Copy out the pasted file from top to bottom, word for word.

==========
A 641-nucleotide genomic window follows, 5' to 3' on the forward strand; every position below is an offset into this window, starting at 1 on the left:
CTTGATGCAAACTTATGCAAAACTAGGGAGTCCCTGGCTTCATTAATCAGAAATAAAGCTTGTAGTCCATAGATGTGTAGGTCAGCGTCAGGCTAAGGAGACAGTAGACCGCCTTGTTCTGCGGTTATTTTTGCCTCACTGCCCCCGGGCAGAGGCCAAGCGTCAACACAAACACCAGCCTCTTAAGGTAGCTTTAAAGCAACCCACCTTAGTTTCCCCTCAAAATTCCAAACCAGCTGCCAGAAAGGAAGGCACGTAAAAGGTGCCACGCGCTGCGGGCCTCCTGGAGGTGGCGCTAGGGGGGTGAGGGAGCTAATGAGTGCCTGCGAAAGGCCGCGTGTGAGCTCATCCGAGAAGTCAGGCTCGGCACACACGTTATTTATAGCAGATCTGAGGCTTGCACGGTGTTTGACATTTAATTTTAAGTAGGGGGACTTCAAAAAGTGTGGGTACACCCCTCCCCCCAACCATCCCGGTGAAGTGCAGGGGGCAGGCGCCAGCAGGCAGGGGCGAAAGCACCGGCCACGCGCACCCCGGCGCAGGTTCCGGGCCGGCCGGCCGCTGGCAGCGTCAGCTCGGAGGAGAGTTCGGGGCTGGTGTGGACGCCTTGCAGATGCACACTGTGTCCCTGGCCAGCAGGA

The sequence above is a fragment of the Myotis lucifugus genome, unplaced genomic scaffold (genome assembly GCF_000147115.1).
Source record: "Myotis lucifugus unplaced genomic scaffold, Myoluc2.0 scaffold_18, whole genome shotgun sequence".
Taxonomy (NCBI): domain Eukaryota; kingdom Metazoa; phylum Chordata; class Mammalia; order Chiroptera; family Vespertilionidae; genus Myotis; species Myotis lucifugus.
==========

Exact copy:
A 641-nucleotide genomic window follows, 5' to 3' on the forward strand; every position below is an offset into this window, starting at 1 on the left:
CTTGATGCAAACTTATGCAAAACTAGGGAGTCCCTGGCTTCATTAATCAGAAATAAAGCTTGTAGTCCATAGATGTGTAGGTCAGCGTCAGGCTAAGGAGACAGTAGACCGCCTTGTTCTGCGGTTATTTTTGCCTCACTGCCCCCGGGCAGAGGCCAAGCGTCAACACAAACACCAGCCTCTTAAGGTAGCTTTAAAGCAACCCACCTTAGTTTCCCCTCAAAATTCCAAACCAGCTGCCAGAAAGGAAGGCACGTAAAAGGTGCCACGCGCTGCGGGCCTCCTGGAGGTGGCGCTAGGGGGGTGAGGGAGCTAATGAGTGCCTGCGAAAGGCCGCGTGTGAGCTCATCCGAGAAGTCAGGCTCGGCACACACGTTATTTATAGCAGATCTGAGGCTTGCACGGTGTTTGACATTTAATTTTAAGTAGGGGGACTTCAAAAAGTGTGGGTACACCCCTCCCCCCAACCATCCCGGTGAAGTGCAGGGGGCAGGCGCCAGCAGGCAGGGGCGAAAGCACCGGCCACGCGCACCCCGGCGCAGGTTCCGGGCCGGCCGGCCGCTGGCAGCGTCAGCTCGGAGGAGAGTTCGGGGCTGGTGTGGACGCCTTGCAGATGCACACTGTGTCCCTGGCCAGCAGGA

The sequence above is a fragment of the Myotis lucifugus genome, unplaced genomic scaffold (genome assembly GCF_000147115.1).
Source record: "Myotis lucifugus unplaced genomic scaffold, Myoluc2.0 scaffold_18, whole genome shotgun sequence".
Taxonomy (NCBI): domain Eukaryota; kingdom Metazoa; phylum Chordata; class Mammalia; order Chiroptera; family Vespertilionidae; genus Myotis; species Myotis lucifugus.